Although, she agrees that in the music industry, like many industries, there’s widespread, ingrained sexism that does go unchallenged. “I was in a duo with a guy for a long time and the assumption was that all I did was sing and come up with one line – but maybe I couldn’t possibly do that because I’m a woman,” Elly rages, her tone climbing higher with sarcasm.

“Actually it was quite the opposite. If I say: “I made this track and I want to finish it” they say “well what bloke are you going to finish it with?” If you can’t pick a man that you want work with they don’t feel satisfied that you will be a success. It’s unconscious so much of the time and that’s why it’s so dangerous.”

Music is a personal thing for her. She lives and breathes it, viscerally absorbing all her experiences and baring them creatively. She becomes quieter, more relaxed when I ask her about her creative process. This is her territory.

“I think it’s better to work with someone who you have a connection with – you’d end up with better results than if you went with the biggest producer or designer. I think it’s something that this industry has forgotten and it’s something I want to remember all the time.”

Elly recounts the story of how she met Alex Brown, graphic designer extraordinaire who won acclaim for creating her first album cover, aged 18, on MySpace through a friend adder bot. “I think it’s the best thing that’s ever happened to me by mistake. He turned up to the pub I was working at, and we’ve done artwork together ever since.” She gushes, laughing. I try to picture her working in a pub in New Cross, but somehow it seems alien. Elly Jackson pulling pints – with that quiff?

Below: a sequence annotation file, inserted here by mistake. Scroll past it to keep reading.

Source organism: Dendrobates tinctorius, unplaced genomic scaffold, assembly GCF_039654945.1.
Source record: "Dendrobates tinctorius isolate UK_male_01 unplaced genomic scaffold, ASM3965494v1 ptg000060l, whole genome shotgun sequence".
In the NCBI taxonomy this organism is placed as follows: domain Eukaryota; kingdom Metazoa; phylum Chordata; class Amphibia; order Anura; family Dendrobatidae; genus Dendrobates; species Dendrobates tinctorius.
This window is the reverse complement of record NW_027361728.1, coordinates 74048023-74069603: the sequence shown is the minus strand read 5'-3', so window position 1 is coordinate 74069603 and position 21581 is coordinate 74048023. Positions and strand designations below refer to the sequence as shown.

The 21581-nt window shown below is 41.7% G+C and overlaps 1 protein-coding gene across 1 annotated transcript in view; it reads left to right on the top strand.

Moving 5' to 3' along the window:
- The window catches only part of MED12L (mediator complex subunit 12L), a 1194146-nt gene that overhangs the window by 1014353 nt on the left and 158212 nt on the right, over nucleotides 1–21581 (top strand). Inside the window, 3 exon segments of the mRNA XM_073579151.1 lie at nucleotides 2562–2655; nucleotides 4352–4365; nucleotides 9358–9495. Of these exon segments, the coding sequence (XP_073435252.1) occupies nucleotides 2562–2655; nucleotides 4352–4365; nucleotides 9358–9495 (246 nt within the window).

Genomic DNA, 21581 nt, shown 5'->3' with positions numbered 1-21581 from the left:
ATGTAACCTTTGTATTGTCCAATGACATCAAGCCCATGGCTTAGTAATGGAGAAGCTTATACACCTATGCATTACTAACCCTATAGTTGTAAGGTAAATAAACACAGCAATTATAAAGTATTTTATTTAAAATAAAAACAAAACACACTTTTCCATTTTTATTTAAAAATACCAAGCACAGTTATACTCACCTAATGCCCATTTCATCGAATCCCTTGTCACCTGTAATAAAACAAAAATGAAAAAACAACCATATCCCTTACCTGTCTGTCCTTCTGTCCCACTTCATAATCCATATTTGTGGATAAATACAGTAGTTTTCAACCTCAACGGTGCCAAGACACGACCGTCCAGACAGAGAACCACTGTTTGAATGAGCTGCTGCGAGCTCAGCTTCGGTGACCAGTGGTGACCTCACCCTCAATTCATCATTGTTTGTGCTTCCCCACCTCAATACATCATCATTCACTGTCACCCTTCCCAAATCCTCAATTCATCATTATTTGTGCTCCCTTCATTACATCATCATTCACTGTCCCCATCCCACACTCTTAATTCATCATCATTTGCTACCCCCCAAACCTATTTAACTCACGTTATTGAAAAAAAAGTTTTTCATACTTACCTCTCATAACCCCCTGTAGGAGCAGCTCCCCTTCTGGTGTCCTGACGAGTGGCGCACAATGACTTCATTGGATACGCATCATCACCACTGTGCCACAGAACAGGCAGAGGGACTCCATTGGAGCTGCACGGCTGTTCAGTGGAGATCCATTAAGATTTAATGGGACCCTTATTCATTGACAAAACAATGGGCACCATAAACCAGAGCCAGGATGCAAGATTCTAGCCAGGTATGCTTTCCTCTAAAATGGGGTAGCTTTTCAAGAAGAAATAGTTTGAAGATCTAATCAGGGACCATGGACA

She narrates the formation of the concept for the album cover. “I wanted it to be an uncomfortable raga-Hockey Richard Hamilton.” Surprisingly, the cover for Trouble In Paradise is made completely of life sized cut outs and photo projections. Elly describes the process in minute detail, for a good ten minutes, like a proud parent.

“What I point out to people is that it’s more about the connection you have with someone rather than what they look like on paper. It just happens that Alex is pretty fucking good on paper too, but I could have never done that artwork with the best artwork designer on the planet. This was so good because Alex knew me.”
The conversation winds down. Thirty minutes have elapsed when I only asked for five. Neither of us wants to end the conversation first, and we’re stuck in a weird cycle of thanking each other politely and telling each other how good the conversation was. I hadn’t realised how much time had passed, like talking to an old friend.

Elly Jackson: Bulletproof enigma of pop culture, androgynous icon, music maker extraordinaire, is really just a lovely girl from London. Like a cool older cousin you only see at weddings and funerals, she’s the one you want to sit next to. Older relatives will tut at her hair, but she doesn’t notice. Or care. You want to be her shadow for the afternoon, drinking too much of the cheap wine and sneaking cigarettes out the fire door. The stories of her life make you envious and proud.